Club rugby’s restart is at the mercy of Government’s announcement
New SRU president Ian Barr admits there is a ‘nervousness’ around the game
Scottish Rugby Union president Ian Barr has admitted that getting club rugby back up and running on 31 October is a hope rather than an expectation given the current worsening of the coronavirus situation in the country.
The union has spent the summer coming up with a “road map” for the domestic game. The 2019-20 season was formally suspended with no promotion or relegation and the plan for the new campaign is to play regional competitions through the winter into spring.
Barr said the SRU was now awaiting the update on Scottish Government guidance on Thursday for clarification of the sport’s situation as Covid-19 cases increase across the country and local restrictions are imposed.
“We’re hopeful we are going to kick-start on 31 October but at the moment we are very unsure,” said Barr, a member of Lasswade RFC, who succeeded Dee Bradbury to become the union’s 128th president in the summer.
“There will be word from the Scottish Government later this week and we really are at the mercy of forces outwith our control.
“I am comfortable that Council, club forums and the Rugby Development department [headed by Sheila Begbie] have all worked really hard to come up with something that is workable and can get clubs back playing rugby as soon as possible.”
The new formats have been sketched out with confirmation of who will play who to come after that Government update and fixtures to be released no later than 16 September. Teams from the top three Tennent’s Premiership, National 1 and 2 will be split into two competitions with three finals at a later stage in the season. The Women’s Premiership and National 1 will also be split into two with finals.
Men’s regional leagues will be split into even more localised, new bubble competitions.
All clubs will have designated Covid Safety Co-ordinators and be reliant on normal NHS and health systems for testing.
Barr accepted that the concerning upsurge in virus cases, with younger people identified as being at the heart of the spike, has led to a wobble in that hope that restart will come on 31 October.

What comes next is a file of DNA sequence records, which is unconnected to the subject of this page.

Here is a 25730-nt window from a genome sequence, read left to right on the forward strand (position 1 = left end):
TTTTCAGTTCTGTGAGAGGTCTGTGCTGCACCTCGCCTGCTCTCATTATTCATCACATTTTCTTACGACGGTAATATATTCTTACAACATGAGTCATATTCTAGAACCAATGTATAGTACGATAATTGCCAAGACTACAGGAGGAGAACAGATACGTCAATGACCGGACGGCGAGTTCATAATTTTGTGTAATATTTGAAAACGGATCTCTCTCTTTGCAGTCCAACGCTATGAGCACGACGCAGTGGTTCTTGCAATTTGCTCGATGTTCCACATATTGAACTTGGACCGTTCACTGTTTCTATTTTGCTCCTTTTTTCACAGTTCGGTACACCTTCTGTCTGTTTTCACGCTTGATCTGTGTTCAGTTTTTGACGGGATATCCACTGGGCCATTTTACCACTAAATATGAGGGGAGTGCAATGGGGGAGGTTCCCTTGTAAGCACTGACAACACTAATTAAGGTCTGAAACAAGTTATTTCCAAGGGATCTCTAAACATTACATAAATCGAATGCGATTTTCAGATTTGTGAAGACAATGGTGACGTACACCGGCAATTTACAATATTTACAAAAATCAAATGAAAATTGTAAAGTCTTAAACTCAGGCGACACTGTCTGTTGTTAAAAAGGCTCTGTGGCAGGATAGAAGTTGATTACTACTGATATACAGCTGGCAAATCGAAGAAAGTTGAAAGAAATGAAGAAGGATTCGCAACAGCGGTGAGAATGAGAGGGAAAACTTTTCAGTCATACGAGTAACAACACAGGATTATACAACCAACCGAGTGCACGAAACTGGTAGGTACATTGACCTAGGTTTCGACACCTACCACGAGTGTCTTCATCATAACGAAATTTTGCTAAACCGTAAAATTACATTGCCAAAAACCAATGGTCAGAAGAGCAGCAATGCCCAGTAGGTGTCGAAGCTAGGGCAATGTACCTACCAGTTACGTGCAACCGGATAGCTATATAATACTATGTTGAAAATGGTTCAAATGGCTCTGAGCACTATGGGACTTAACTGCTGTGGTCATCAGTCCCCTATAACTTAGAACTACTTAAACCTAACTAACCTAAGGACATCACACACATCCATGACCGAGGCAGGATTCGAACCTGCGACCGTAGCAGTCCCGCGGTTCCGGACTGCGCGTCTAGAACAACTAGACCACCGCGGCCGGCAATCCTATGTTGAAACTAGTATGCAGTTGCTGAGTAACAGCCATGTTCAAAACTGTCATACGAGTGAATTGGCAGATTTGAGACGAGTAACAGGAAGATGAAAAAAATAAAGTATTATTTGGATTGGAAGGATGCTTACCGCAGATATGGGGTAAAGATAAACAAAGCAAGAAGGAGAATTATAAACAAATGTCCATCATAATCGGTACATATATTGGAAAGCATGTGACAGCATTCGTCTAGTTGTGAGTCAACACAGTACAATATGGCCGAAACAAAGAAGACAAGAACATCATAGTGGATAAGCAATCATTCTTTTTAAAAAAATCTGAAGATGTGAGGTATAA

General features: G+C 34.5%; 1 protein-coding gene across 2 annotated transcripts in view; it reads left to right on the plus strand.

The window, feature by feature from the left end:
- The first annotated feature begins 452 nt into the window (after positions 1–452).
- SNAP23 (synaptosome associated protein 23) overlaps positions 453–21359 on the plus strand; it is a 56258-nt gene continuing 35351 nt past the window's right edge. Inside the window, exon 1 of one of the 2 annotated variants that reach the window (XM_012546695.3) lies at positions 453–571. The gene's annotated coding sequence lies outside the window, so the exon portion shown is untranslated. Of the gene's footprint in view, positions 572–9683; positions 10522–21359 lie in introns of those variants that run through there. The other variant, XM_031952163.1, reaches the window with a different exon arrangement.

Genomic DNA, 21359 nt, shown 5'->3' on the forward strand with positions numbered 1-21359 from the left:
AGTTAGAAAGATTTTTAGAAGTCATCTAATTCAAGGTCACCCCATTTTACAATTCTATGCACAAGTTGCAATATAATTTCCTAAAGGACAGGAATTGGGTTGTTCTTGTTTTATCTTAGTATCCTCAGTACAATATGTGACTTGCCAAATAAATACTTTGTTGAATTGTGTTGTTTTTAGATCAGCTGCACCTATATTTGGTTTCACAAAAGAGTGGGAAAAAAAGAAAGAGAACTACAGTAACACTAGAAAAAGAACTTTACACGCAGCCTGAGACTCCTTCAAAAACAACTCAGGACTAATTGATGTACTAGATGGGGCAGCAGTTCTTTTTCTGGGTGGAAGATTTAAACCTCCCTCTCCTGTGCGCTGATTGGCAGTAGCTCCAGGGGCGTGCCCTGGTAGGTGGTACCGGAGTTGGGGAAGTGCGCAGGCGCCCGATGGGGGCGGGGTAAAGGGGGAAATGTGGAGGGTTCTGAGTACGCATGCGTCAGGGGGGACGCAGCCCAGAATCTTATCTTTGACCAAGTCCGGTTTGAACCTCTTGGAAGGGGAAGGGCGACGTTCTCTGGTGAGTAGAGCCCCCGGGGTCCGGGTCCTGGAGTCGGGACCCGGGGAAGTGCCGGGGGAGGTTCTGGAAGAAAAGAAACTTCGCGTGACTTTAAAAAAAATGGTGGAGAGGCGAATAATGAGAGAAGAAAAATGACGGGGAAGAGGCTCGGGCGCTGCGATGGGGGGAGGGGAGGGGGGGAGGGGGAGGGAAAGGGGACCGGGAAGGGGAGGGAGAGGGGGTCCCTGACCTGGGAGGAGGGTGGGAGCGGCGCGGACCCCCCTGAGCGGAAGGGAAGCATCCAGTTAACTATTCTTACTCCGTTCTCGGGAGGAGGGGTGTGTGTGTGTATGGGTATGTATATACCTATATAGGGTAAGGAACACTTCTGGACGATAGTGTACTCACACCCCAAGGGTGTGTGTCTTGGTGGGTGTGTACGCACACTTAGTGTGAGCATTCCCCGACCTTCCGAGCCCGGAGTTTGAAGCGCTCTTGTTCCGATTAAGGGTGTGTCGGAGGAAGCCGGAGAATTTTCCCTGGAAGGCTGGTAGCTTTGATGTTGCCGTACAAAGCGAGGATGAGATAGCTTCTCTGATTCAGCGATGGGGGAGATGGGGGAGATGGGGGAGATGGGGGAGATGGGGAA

“It would be wrong to say we’re not nervous about it. Of course we are,” said Barr. “I don’t think anyone is under any illusions that this is going to be easy. We are seeing local outbreaks where some clubs maybe are able to play rugby and some might not be.
“At the same time we’ve got to be as positive as we can be. We really did need to set a date we thought was achievable to kickstart rugby. Clubs were expecting that too to have something to aim for.
“We just don’t know. We’ve got to just do our best and prepare for it. If we have to curtail the season I don’t think anyone is under any illusion that might come.”
Barr said the hope was that a more regionalised structure would allow any area that is affected by a serious outbreak could be isolated and shutdown while the rest of the structure continues.
“That’s something we have been looking at all the way through. We have tried to regionalise as much as possible to try and avoid that type of situation,” said the president.
“With clubs that are so geographically spread it’s hard for them all to be playing in that regional bubble. That’s a real problem and why we’ve had championship committee people involved.
“We’re trying to help clubs get as many games as they can and at the same time we’re aware of the fact some clubs may not be able to travel if they’re in a lockdown area.
“Some clubs maybe are a wee bit nervous about travelling, young players who don’t want to travel, older players who are concerned if people are shielding. So we’re trying to be as flexible as we possibly can. We just need to deal with that.”
Barr said the strong desire is that this makeshift structure will be a one-off and a national club competition can return as it left off in March for the 2021-22 season.
“Once they get things up and running a lot of clubs are keen to revert to the structures that they had in the past - and I can understand that,” said Barr. “Clubs want to be competitive; clubs want to play at the highest level they possibly can.
“But what we did, we spoke to everybody all the way, and we’ve applied this hybrid model. We have a real issue with the geography of Scotland, so we can’t get everybody playing within a very tight radius, but we have tried to be as consistent as possible and apply the same principles from the lowest leagues right the way through.
“Yeah, one or two people might not be happy, but I’m absolutely delighted that we’ve all worked together to come up with something which is consistent, which is as fair as we can possibly come up with.
“It’s so fragile, that the main thing is just to get a couple of games of rugby under our belt. Clubs were asking us to come up with some sort of structure, so we’ve taken the bull by the horns and helped them over that final hurdle. The vast majority of people I’ve spoken to are very happy with what we’ve done.”
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